Since the financial services industry is global, firms look at regulatory procedures holistically, but the survey reveals that specific areas of concern have shifted. In 2015, it was mainly Dodd-Frank that was consuming compliance officers’ resources. But in 2016, the focus shifted to Markets in Financial Instruments Directive (MiFID) II and Market Abuse Regulation (MAR), which are in the beginning phases of implementation and include several new requirements that are much more stringent and explicit compared to past regulations.

One would expect compliance budgets and spending to have increased significantly at most firms across the board. But it is surprising by how much: in percentage terms, spending often exceeded the increase in the firm’s revenue. Budgets are forecasted to increase even more over the next 12 months, albeit at a slightly lower rate. Sell-side compliance budgets are expected to increase slightly less than buy-side firms and corporations over the next year, probably because they are farther up the maturation curve.

So how are they going to be spending their budget in the next 12 months? The results indicate that firms will likely become more focused on trade surveillance, AML, regulatory alerts and Know Your Client (KYC). Surveillance technologies, followed by staffing, are expected to be the top areas of investment. About three-quarters of respondents already utilize automated processes and specialized technology for trade surveillance, and they will likely continue to implement both technology and systematic processes in this area.

Interestingly, 49% of respondents from the buy-side reported that their traders are executing more trades directly and relying less on their sell-side partners for execution. In addition, 74% reported that they are satisfied or very satisfied with their ability to monitor trading activity in listed securities and OTC instruments.

However, the survey found that trade supervision, employee/personal trade compliance and electronic communications surveillance are less likely to be automated, so we can expect increased investment in these areas. Currently, sell-side firms are far ahead of corporations and buy-side firms when it comes to automating electronic communications surveillance and AML, so those types of firms will likely be playing a game of catch-up. Notably, buy-side firms are lagging in monitoring electronic communications.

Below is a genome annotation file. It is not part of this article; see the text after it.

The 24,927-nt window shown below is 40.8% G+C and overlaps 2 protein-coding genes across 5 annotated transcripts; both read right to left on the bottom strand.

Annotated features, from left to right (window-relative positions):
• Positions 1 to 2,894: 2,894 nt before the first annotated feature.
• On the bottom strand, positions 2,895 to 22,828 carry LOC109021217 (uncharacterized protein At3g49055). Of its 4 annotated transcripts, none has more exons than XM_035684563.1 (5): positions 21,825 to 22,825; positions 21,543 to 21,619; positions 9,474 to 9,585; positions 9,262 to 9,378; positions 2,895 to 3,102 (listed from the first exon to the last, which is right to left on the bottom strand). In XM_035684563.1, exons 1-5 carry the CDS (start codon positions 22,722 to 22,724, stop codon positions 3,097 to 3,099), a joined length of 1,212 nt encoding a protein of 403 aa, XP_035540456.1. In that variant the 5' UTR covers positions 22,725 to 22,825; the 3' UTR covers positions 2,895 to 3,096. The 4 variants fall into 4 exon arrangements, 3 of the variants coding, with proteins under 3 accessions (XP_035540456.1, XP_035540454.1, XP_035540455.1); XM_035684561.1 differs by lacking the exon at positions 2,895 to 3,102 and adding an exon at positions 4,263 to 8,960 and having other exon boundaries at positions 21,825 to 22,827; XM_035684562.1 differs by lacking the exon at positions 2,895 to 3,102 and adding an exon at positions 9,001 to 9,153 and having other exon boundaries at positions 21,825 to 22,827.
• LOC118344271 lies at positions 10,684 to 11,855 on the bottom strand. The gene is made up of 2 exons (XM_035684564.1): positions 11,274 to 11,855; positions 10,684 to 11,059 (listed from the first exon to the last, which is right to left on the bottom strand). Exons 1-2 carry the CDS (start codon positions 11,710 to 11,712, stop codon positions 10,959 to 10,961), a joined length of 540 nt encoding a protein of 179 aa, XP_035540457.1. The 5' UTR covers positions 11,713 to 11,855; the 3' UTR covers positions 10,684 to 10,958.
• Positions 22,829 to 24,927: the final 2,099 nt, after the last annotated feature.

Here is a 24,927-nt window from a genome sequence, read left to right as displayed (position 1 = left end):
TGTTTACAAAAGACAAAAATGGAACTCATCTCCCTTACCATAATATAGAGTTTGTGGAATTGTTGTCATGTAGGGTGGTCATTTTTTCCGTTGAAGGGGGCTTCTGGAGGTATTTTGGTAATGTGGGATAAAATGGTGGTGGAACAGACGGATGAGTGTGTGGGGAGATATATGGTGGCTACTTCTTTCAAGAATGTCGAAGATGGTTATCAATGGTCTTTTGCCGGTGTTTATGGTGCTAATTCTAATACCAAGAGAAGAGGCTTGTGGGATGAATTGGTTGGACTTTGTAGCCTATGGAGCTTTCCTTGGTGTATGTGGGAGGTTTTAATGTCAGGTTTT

Overall, we see increased visibility and collaboration as a positive trend. Financial firms of all types need to do their part to prioritize compliance and make it a strategic initiative, because it is so critical to ensuring fairness, market integrity and investor confidence. Collaboration helps to break down the silos that tend to undermine the effectiveness of compliance programs. One could argue that it will be essential as new regulations come into effect.

Clearly compliance officers are taking their job of managing reputational risk and avoiding regulatory fines very seriously – as they should. No one wants to see their firm’s name in a news headline associated with a scandal or, perhaps even worse, be subjected to a regulatory investigation.

Still, the results of this year’s survey should be a call to action for firms – sell-side, buy-side and corporations alike – that are unprepared to cope with new regulations in the next 12 months. Now is the time to work with regulators, partners, peers and vendors to educate themselves and stay informed. Those that do not already have automated processes and specialized technology need to get onboard because humans cannot possibly keep up with the volumes and speed of today’s markets.

If you would like to read the full report, you can download it at http://nasdaqtech.nasdaq.com/2016-GCS-IB